Celebrating 30 years of doing all the right things for all the right reasons with Dave
NOTE: This feature originally appeared in the May 26, 2023 edition of the Seattle Gay News. It is reprinted here by permission of the publisher Angela Craigin.
When someone asks me to name the best film directed by Ivan Reitman, I immediately respond with 1993’s political comedy Dave. Not Ghostbusters. Not Stripes. Not Meatballs. Not Twins or Kindergarten Cop. None of those. Hands down, it is this whip-smart satire with the doppelgänger, Alexandre Dumas–inspired hijinks, and if I felt that way walking out of the theater 30 years ago this month, that has only intensified in the here and now.
Maybe it had something to do with the exhilaration of finally being old enough to vote a few precious months prior; the knowledge that I played a small part in ushering Bill Clinton into the White House and kicking George Bush to the curb still brought a giant smile to my face. Maybe it was because, while taking an Introduction to Film course at the University of Washington, my professor prioritized the timely comedic works of filmmakers like Preston Sturges, Billy Wilder, and Jacques Tati, and I could see echoes of all three in writer Gary Ross’ inspired screenplay.
Honestly, though, I think it was because Dave touched a nerve. I’ve always been drawn to stories of transformation (considering my struggles with gender identity, that’s not surprising), and films like 1982’s Victor/Victoria, 1985’s Legend, 1988’s Big, and the 1937 version of The Prince and Pauper were on constant rotation at my house, courtesy of bootlegged VHS tapes recorded off of HBO, Showtime, and other various cable TV channels.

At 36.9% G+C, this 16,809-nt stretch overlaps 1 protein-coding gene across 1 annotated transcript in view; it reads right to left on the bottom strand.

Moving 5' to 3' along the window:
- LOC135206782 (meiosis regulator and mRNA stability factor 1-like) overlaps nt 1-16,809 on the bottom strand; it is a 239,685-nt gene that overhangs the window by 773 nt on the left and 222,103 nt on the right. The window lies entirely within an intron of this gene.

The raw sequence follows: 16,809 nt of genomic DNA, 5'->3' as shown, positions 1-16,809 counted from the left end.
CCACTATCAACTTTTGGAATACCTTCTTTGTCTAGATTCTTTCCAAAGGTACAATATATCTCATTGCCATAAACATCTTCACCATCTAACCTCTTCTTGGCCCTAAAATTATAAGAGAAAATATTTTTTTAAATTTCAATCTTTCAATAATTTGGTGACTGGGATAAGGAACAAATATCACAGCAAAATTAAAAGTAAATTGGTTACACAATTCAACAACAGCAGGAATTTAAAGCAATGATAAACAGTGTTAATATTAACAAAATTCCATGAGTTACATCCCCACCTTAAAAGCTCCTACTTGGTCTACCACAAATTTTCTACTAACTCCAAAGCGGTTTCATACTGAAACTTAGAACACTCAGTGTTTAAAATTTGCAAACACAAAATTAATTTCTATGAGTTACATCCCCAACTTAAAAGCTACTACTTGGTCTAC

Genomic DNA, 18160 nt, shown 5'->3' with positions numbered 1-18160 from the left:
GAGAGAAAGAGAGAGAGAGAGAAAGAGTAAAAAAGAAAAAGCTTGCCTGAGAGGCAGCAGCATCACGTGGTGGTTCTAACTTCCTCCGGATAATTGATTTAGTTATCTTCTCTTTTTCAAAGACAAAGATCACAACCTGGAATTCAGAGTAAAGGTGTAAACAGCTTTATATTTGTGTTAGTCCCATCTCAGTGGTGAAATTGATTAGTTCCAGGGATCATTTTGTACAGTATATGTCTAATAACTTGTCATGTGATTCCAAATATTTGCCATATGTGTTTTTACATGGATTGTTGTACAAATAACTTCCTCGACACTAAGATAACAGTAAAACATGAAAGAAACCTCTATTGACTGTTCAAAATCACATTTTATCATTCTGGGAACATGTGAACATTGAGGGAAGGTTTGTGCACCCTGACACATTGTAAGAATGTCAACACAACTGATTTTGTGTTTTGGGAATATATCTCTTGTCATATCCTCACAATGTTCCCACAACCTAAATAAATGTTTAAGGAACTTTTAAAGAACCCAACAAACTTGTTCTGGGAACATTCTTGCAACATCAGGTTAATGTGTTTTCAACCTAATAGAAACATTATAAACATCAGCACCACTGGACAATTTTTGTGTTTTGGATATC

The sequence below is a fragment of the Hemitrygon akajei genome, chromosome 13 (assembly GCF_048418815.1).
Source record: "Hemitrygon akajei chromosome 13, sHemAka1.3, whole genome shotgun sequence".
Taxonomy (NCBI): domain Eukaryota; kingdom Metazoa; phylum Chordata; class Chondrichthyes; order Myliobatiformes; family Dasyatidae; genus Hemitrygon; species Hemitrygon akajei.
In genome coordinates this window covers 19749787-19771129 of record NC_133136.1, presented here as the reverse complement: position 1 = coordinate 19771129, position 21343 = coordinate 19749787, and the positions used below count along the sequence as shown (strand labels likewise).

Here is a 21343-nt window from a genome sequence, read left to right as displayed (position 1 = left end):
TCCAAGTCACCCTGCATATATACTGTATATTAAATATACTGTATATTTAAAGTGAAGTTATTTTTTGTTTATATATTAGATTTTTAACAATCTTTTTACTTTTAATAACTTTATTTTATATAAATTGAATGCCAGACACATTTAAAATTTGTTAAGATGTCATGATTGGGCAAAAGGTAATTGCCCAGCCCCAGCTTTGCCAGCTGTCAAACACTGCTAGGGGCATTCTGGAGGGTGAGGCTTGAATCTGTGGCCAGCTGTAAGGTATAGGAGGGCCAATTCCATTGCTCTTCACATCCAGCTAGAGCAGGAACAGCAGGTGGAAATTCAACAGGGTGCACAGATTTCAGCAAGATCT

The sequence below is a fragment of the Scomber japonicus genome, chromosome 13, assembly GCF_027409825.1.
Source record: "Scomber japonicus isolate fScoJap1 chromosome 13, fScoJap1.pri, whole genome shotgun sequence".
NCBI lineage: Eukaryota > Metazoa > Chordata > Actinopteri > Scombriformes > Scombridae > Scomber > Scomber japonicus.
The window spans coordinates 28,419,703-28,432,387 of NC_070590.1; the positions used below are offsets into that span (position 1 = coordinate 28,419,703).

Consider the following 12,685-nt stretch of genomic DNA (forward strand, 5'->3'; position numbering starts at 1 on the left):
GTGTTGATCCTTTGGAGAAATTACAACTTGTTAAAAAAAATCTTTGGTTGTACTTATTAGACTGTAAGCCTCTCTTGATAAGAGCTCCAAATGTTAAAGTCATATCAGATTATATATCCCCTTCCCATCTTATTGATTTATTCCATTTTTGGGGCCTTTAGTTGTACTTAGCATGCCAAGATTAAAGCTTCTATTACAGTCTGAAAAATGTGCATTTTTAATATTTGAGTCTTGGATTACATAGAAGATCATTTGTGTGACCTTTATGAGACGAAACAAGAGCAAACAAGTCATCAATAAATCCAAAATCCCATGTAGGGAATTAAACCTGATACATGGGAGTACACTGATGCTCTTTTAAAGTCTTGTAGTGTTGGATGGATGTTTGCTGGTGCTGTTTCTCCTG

Reitman and Ross’ film is a Capraesque story of Dave Kovic (Kevin Kline), who runs a small Washington, DC, employment agency — and also happens to be the mirror image of current US President Bill Mitchell (also Kline). He’s tasked by Chief of Staff Bob Alexander (Frank Langella) to impersonate the president after a fundraiser at a swanky downtown hotel. But when Mitchell has a stroke while in flagrante with a woman who is most assuredly not First Lady Ellen Mitchell (Sigourney Weaver), Alexander sees an opportunity to clandestinely seize power.
Suddenly Dave is the new president of the United States, and even if the chief of staff is technically pulling the strings, that does not mean the good-natured everyman doesn’t spy a chance to make a difference. With a little help from his best friend, accountant Murray Blum (Charles Grodin), the faux politician begins to shake up the establishment by following through on initiatives that could substantially improve American lives. He even balances the budget, a move that catches Ellen’s eye and makes her wonder if this man living with her in the White House is actually her husband or instead some sort of Invasion of the Body Snatchers–style clone, only one who selflessly thinks more of others than himself.
Ross’ scenario is a Count of Monte Cristo riff crossed with Sullivan’s Travels and To Be or Not to Be. While not exactly a barbed political satire, that does not mean the film pulls its punches. Democrats? Republicans? Political pundits? Journalists? No one gets off unscathed. There is a refreshing honesty to how Ross observes and analyzes the political process, and as cheeky and silly as events may often be, that does not make what the writer is saying any less incisive.